Where Do You Draw the Line?
- “Stop acting so ghetto.”
- “You look like a hot tranny mess.”
- “You’re such a girl.”
- “That’s so retarded.”
- “She’s just a slut/ho.”
- “That’s so white trash.”
- “He’s just a bubba/redneck.”
- “That’s so gay.”
- “What do you expect from an old geezer?”
Shame is something many of our clients know all too well, especially those who are coming to terms with their sexual orientation and gender identity. Layer on top of that additional stressors in which they have little-to-no control, and the result can be traumatic.
Montrose Counseling Center’s Anti-Violence program is the benchmark provider of GLBT-affirming services for victims/survivors of sexual assault, domestic violence and hate crimes, and because April is Sexual Assault Awareness Month, we want to draw a parallel between the first two – sexual assault and domestic violence – with that of human trafficking.
MCC has built mental health service protocols relating to these kinds of trauma for members of the gay, lesbian, bisexual and transgender communities, and the victims of all three tend to suffer similar mental health consequences. Chief among them is shame. Even when we hear others say that it wasn’t your fault, it’s not that easy to shake the feeling. Society has a way of telling us that we should have been smarter. We should have seen it coming. We shouldn’t have put ourselves at risk. But the truth is the only person at fault is the abuser.
It’s not easy to find a way out, especially when you need help and one of the defining components of the violence is the fact that you are gay, lesbian, bisexual or transgender. All of these crimes are vastly under reported, and it’s no surprise given the reluctance of even the general population to reach out to law enforcement or social service providers. Less than 20 percent of sexual assaults are ever reported to police. Within the borders of Texas, it’s estimated that one in five women, and one in twenty men, have been sexually assaulted. How do you know you deserve better and take the first step toward recovery when your abuser has whittled away your self-esteem?
These crimes are even more under reported within our community due to the fact that sexual orientation and gender identity remain stigmatized in our society.
Human trafficking is at its core enslavement or involuntary servitude, in which persons are forced or coerced into labor and/or sex trade against their will by persons who use various control techniques, such as rape, severe physical punishment, holding the victim against his/her will, threats of violence against family members, etc.
Many people who are being trafficked don’t even know that’s what’s happening to them because they see their abuser as a boyfriend or lover who gives them a place to stay, clothes to wear and food to eat. But that often comes at a heavy price. This is very similar to domestic abuse in which the batterer makes the victim wholly dependent on him or her. Victims of human trafficking, like indentured servants, often become captive to the demands, desires, whims and bidding of their benefactors in order to pay back the so-called “generosity” afforded them. In that way, the trafficker is no different than a pimp. Traffickers are especially savvy in picking up vulnerable GLBT youth who have turned to the streets after being kicked out of their homes.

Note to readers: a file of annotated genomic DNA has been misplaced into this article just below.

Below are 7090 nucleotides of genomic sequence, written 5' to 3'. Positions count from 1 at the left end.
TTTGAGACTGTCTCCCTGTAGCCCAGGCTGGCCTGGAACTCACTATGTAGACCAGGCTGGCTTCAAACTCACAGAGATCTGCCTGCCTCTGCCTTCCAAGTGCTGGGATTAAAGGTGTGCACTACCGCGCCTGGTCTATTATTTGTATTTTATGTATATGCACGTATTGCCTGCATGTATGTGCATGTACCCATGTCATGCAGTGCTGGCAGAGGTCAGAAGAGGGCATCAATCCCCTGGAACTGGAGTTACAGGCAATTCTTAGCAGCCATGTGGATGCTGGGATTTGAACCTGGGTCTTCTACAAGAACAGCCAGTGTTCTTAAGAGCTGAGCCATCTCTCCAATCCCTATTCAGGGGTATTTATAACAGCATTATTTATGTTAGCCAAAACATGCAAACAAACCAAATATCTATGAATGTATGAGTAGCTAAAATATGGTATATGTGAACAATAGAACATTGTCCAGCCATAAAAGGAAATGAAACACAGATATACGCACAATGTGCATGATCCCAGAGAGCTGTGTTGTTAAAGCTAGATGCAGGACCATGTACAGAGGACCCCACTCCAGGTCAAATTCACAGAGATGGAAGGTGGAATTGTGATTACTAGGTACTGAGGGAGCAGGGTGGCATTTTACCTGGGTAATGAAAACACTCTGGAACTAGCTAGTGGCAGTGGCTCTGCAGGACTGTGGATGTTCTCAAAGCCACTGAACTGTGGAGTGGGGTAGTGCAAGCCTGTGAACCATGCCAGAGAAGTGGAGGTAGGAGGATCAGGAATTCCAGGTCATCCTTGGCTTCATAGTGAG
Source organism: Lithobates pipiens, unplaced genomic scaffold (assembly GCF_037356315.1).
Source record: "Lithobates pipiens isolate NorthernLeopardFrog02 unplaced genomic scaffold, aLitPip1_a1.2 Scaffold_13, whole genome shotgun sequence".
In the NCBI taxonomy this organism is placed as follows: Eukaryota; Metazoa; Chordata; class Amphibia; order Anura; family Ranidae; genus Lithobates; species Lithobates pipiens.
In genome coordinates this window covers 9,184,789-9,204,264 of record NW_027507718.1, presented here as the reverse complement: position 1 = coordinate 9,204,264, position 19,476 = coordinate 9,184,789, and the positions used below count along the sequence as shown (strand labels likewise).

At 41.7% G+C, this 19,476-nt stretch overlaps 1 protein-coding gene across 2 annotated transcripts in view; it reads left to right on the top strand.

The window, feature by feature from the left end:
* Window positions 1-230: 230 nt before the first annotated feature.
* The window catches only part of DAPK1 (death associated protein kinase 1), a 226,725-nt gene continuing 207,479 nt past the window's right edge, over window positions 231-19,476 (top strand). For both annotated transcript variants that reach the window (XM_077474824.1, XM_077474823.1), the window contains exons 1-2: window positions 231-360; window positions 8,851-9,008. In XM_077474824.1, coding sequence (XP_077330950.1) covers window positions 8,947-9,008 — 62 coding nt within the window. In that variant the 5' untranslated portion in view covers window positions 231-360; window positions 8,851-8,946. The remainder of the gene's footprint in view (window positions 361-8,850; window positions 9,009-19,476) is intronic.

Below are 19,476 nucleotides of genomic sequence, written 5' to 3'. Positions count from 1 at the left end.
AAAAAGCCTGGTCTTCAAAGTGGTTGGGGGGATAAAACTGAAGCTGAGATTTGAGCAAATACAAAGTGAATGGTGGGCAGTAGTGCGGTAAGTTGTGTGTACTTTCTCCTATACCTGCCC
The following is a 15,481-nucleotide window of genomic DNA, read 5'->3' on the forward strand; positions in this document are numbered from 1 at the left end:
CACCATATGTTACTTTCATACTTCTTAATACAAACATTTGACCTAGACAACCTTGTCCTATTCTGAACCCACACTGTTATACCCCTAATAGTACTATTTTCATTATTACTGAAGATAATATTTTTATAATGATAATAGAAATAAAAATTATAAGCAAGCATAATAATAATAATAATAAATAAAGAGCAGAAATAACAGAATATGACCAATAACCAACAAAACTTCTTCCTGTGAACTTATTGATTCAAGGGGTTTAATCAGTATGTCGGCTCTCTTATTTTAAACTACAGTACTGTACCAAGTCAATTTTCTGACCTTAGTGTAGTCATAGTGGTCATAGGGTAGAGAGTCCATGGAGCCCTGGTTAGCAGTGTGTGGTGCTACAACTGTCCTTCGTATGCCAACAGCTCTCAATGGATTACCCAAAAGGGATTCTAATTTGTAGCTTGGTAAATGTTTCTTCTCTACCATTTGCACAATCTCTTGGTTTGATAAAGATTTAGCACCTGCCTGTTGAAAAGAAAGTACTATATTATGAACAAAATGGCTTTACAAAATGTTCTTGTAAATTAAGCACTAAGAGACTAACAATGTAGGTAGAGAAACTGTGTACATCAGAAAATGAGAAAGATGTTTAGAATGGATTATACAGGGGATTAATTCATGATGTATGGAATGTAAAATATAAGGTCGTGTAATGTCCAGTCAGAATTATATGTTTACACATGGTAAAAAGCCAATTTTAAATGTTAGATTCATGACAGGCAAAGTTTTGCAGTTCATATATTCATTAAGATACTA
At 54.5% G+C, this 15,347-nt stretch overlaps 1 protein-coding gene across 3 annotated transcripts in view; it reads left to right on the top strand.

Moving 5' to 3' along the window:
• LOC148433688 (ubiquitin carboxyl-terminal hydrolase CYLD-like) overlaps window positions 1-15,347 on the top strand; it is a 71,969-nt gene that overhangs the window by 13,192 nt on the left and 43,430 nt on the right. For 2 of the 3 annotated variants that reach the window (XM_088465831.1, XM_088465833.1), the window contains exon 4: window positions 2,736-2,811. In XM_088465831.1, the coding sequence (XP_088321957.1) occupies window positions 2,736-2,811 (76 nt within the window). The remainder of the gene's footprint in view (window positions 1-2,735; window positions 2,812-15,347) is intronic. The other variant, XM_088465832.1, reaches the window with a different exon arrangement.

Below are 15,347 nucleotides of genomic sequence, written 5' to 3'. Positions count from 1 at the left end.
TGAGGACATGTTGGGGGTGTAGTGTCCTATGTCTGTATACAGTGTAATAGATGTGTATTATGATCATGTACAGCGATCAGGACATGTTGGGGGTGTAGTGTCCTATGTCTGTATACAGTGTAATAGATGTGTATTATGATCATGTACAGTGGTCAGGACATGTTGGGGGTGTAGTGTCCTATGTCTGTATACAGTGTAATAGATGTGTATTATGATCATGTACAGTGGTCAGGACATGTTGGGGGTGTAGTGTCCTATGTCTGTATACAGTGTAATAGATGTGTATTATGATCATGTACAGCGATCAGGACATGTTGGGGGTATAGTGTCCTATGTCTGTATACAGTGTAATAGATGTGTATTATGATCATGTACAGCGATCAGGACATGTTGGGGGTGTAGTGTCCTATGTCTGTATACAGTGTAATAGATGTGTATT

Through a partnership with Houston Rescue and Restore Coalition, Montrose Counseling Center is reaching out to GLBT victims, primarily gay men and transgender women, to let them know that they deserve better; they deserve culturally affirming assistance, and they are not invisible to area service providers or law enforcement.
If you believe you are being trafficked, please call 1.888.3737.888 for help. If you are the victim of a hate crime, sexual assault, or domestic violence, call Montrose Counseling Center at 713.529.0037 or call Gay & Lesbian Switchboard Houston at 713.529.3211 to get in touch with an emergency advocate.
Like sexual violence and domestic violence, human trafficking is a crime of oppression. All forms of oppression contribute to a society that allows for this abuse to take place, regardless of whether the abuse is based on gender, age, appearance, size, race and ethnicity, sexual orientation, gender identity, ability or economic class.
What can you do to affect social change? Familiarize yourself with the clues around you to determine if someone needs help and refer them to the appropriate resources.
Take a stand against all oppression whenever you see or hear it. Don’t use or allow others to use hate speech in your presence. Don’t criticize people for being “politically correct.” There are good reasons for adjusting language, not the least of which is to stop congratulating those who are “brave” enough to perpetuate bias.